Ganzi Prefecture

Ganzi Prefecture Overview

Ganzi Tibetan Autonomous Prefecture (Gānzī Zàngzú Zìzhìzhōu, 甘孜藏族自治州) takes up half of Sichuan, its boundaries forming the eastern edge of the Tibetan Autonomous Region (TAR) and the eastern extent of Han-dominated China.

Ganzi, part of the ancient Tibetan Kham region, is one of the most beautiful, inspiring and forbidding destinations China has to offer. Unlike the Tibetan lands on the other side of the TAR border, its requirements for entry are less onerous, making it an attractive alternative to a flight or train into Lhasa for those seeking to experience Tibetan culture and rugged mountain landscapes.

The local Tibetans are the fierce Khampas, known for their tendency to carry short swords and cruise little nomad settlements on tricked-out motorcycles. Speaking of nomads, a number of stubbornly unsettled Tibetans in the regions still travel in caravans drawn by bell-jingling yaks, stopping off at far-flung towns to trade yak butter and yogurt for silver, gold and other necessities. All of Ganzi's towns center on a Buddhist site of some sort, be it the Tagong Monastery on the Lhagang Grasslands with its ancient Buddhist relics, or the library and ancient printing press of Dege, home to a treasure trove of Buddhist scriptures.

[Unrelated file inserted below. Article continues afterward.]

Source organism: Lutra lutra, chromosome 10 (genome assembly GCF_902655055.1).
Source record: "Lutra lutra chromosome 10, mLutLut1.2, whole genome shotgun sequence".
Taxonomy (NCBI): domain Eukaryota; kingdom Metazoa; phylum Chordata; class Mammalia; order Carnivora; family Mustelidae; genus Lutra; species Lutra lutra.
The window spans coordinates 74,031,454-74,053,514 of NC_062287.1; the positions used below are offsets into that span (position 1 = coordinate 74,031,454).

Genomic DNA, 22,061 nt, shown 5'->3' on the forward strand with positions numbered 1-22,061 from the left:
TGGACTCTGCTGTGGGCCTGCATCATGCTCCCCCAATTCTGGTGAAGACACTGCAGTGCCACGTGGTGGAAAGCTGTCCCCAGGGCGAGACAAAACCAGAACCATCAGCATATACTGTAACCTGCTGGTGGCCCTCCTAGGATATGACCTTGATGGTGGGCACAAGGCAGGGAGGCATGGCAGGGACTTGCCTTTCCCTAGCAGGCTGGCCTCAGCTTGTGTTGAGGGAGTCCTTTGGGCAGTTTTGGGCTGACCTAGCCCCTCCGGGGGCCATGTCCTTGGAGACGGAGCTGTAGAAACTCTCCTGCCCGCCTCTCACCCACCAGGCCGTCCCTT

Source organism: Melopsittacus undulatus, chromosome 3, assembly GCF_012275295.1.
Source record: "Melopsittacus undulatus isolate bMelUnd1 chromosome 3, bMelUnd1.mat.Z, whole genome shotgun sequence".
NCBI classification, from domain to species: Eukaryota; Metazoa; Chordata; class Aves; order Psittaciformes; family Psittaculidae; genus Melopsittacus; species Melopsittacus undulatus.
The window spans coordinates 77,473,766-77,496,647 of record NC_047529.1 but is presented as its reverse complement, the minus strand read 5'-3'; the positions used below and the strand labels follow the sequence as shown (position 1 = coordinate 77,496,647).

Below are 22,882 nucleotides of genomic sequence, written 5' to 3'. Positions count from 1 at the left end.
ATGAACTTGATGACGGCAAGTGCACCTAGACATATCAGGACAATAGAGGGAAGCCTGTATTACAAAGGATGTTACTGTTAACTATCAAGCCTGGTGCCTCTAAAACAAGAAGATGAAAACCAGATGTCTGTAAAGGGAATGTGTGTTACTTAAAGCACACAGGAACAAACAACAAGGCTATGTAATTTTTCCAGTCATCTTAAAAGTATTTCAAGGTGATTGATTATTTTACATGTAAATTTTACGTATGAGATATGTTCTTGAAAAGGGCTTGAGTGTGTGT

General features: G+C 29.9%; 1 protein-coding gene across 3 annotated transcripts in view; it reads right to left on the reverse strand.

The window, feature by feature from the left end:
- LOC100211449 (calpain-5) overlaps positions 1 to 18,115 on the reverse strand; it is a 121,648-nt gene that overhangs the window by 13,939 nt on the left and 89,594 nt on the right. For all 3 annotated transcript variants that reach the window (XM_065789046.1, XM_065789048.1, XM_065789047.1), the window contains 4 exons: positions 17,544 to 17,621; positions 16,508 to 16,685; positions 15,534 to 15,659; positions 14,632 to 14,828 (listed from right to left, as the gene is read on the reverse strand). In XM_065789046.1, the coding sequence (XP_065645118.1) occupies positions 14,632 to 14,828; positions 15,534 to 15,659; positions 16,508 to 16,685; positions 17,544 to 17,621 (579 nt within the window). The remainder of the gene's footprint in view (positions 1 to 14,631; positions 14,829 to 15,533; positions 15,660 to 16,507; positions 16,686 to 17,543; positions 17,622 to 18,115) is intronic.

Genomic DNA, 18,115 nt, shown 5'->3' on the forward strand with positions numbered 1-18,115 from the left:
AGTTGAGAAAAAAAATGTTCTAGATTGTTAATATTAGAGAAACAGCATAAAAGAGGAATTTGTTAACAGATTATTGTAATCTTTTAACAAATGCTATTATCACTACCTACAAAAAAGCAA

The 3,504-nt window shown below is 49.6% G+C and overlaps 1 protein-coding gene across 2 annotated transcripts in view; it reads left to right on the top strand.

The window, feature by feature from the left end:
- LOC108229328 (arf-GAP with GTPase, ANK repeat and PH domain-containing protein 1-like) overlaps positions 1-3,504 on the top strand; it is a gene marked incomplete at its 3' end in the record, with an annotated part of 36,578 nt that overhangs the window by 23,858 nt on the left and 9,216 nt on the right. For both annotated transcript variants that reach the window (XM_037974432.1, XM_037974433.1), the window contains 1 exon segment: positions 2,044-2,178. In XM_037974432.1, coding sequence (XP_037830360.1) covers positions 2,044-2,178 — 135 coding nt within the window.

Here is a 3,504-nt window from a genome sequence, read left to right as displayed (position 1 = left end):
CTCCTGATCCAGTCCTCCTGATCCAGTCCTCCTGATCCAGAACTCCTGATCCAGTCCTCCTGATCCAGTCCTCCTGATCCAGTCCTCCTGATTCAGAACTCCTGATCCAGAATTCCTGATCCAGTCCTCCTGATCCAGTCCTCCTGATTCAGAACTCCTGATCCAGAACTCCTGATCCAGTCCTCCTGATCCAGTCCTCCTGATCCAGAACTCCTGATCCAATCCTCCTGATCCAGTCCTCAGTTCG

The border town of Kangding marks one of the entry points to Ganzi, with the booming tourist town of Shangri-La (Zhongdian) at the southernmost point of the prefecture, and Dege, which also borders the TAR, one of its northernmost settlements.

Ganzi is dotted with nomad gathering spots-turned-towns like Tagong, sacred Buddhist sites like Seda's Buddhist Institute (once one of the largest in the world until the Chinese government practically razed the town) and Dege's Palpung Monastery, as well as places of natural beauty like Lake Manigango and Hailuoguo Glacier Park. Road trips, stops along the way, nights under the stars and days spent walking through the streets of Ganzi Town, the prefecture's capital, all help to put the world in perspective.

Trips from Lijiang in Yunnan's north through Shangri-La to Litang and across to Kangding are popular (and awesomely beautiful), as are treks from Kangding across to Litang or Ganzi, then toward Dege and on to Xiahe in Gansu, the site of Labrang, one of the greatest of Tibetan monasteries.

Finally, be aware that Ganzi is not Tibet proper as defined by current borders, and you therefore do not require a Tibet travel permit. Nevertheless, the area is a stronghold of Tibetan culture and attracts a lot of government attention, especially when tensions flare. If and when trouble stirs, expect a visible paramilitary and military presence and be prepared to show your passport and visa.

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